Though quantum computing still has a long way to go, Olson believes that atomic clocks will be more important to the overall network than individual computers. “It’s the quantum network that we will need clocks to transmit information, synchronize data, and ensure secure quantum communications” she stated. “It’s going to be important that we understand the time and frequency content of the information being transmitted… But the actual operation of a quantum computer, I think, will rely much more on frequency references than it would an atomic clock.”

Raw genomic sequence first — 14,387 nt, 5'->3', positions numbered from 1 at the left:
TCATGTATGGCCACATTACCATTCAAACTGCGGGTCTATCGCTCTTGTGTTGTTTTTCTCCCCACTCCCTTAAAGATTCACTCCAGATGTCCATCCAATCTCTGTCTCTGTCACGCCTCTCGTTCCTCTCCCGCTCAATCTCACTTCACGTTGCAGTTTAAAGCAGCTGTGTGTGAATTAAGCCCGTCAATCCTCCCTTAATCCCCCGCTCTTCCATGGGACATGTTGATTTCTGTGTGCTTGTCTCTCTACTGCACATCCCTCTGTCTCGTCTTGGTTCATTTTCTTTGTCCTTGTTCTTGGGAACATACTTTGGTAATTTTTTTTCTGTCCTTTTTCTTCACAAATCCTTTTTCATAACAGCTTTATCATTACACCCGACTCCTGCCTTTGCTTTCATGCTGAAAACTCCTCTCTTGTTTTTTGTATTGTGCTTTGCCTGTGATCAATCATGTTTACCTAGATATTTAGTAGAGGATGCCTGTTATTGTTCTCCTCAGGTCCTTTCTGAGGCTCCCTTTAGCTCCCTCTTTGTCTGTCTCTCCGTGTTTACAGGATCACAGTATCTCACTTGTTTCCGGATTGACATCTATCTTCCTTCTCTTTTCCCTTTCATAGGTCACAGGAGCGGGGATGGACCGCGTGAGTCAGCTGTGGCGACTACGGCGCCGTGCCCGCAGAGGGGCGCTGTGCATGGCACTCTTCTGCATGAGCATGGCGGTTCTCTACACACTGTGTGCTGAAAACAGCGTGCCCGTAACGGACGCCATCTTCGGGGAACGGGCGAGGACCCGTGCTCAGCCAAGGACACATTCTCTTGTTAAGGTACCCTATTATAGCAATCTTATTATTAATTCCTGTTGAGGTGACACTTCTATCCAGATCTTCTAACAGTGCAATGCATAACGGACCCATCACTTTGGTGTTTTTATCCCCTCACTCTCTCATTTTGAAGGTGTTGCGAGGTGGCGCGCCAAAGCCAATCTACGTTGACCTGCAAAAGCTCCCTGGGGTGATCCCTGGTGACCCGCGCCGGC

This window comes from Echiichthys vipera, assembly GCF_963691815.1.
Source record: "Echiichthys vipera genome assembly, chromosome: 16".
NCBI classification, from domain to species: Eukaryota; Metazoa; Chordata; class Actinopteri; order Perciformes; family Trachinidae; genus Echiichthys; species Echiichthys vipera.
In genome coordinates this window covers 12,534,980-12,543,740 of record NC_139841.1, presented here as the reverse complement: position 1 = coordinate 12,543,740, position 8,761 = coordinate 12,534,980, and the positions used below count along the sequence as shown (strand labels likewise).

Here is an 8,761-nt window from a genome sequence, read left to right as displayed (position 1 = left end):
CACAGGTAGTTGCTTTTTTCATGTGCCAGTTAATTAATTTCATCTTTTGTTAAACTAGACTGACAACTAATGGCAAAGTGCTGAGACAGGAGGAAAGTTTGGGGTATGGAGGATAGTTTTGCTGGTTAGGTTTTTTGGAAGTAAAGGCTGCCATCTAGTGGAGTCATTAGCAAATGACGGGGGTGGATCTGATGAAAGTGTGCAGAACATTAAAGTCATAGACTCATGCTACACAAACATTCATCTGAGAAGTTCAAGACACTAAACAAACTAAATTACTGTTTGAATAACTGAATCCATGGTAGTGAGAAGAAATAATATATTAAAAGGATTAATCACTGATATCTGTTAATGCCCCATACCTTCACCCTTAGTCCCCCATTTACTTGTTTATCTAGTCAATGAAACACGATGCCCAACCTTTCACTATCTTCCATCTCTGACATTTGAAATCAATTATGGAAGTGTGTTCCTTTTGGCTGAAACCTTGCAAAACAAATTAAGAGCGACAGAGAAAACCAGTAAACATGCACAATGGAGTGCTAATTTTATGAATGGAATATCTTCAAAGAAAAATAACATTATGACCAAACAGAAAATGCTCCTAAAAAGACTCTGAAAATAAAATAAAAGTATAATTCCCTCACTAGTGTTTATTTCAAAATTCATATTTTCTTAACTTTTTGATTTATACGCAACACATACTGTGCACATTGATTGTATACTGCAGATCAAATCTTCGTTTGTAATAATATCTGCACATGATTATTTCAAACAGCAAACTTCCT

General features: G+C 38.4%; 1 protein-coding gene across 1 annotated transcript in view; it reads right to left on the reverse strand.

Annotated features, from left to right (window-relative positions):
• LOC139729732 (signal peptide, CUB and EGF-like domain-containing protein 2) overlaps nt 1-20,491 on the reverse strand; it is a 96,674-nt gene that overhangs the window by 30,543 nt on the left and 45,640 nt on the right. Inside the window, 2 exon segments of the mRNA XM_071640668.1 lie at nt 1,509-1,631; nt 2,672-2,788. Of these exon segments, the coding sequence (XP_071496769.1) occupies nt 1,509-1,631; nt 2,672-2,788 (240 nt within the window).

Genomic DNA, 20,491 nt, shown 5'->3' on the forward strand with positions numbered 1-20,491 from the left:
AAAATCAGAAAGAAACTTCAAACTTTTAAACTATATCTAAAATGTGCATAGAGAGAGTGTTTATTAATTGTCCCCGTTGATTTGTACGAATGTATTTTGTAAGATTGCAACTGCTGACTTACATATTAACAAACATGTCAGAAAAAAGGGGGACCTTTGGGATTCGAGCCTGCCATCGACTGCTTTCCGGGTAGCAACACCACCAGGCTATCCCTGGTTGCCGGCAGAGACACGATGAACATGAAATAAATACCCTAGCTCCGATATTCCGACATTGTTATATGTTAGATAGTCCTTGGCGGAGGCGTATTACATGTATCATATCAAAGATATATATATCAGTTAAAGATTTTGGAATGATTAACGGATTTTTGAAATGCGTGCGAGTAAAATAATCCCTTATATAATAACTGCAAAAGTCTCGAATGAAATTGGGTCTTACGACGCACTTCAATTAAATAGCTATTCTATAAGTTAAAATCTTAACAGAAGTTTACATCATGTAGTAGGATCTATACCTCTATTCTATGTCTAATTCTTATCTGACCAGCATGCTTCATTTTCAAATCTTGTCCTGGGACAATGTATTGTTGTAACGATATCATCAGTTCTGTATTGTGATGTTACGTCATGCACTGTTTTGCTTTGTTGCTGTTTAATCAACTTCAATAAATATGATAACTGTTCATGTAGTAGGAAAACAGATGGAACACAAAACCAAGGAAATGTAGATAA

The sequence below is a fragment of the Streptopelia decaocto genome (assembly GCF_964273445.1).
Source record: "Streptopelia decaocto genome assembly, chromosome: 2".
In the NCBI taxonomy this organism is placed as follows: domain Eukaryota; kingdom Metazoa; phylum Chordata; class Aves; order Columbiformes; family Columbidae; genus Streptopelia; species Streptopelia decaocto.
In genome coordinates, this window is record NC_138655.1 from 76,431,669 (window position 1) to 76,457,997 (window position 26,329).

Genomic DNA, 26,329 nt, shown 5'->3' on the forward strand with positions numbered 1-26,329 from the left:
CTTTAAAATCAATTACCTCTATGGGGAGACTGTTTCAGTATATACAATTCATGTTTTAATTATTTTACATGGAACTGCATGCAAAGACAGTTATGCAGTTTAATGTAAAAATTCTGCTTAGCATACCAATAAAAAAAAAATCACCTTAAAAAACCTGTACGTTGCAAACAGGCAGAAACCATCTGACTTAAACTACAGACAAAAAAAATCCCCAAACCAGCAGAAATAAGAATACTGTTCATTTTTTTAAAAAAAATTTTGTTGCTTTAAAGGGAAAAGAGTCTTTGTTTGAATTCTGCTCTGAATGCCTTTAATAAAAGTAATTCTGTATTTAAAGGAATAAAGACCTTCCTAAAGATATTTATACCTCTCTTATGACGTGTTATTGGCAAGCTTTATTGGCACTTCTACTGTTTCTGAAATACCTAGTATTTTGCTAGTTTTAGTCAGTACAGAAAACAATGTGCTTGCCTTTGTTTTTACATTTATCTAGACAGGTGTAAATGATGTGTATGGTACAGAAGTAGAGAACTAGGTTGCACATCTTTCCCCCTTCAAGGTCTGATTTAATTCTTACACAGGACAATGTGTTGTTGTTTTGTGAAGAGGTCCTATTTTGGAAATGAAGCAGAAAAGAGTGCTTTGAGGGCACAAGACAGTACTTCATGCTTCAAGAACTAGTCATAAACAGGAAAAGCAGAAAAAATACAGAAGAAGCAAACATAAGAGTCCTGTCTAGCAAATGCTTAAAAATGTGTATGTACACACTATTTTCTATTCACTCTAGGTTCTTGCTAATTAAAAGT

Kenna Hughes-Castleberry is a staff writer at Inside Quantum Technology and the Science Communicator at JILA (a partnership between the University of Colorado Boulder and NIST). Her writing beats include deep tech, the metaverse, and quantum technology.